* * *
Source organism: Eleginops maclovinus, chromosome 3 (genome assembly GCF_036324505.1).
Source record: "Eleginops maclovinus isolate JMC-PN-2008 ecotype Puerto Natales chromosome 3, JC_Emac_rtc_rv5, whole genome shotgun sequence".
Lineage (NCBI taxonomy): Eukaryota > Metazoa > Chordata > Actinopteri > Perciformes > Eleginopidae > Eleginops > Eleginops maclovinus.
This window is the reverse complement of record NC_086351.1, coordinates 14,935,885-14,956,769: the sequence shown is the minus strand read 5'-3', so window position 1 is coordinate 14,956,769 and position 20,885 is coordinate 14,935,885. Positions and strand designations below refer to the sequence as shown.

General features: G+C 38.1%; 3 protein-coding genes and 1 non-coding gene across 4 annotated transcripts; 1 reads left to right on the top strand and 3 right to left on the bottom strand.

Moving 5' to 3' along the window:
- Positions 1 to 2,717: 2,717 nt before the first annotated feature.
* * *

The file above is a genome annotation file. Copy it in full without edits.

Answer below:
Source organism: Eleginops maclovinus, chromosome 3 (genome assembly GCF_036324505.1).
Source record: "Eleginops maclovinus isolate JMC-PN-2008 ecotype Puerto Natales chromosome 3, JC_Emac_rtc_rv5, whole genome shotgun sequence".
Lineage (NCBI taxonomy): Eukaryota > Metazoa > Chordata > Actinopteri > Perciformes > Eleginopidae > Eleginops > Eleginops maclovinus.
This window is the reverse complement of record NC_086351.1, coordinates 14,935,885-14,956,769: the sequence shown is the minus strand read 5'-3', so window position 1 is coordinate 14,956,769 and position 20,885 is coordinate 14,935,885. Positions and strand designations below refer to the sequence as shown.

General features: G+C 38.1%; 3 protein-coding genes and 1 non-coding gene across 4 annotated transcripts; 1 reads left to right on the top strand and 3 right to left on the bottom strand.

Moving 5' to 3' along the window:
- Positions 1 to 2,717: 2,717 nt before the first annotated feature.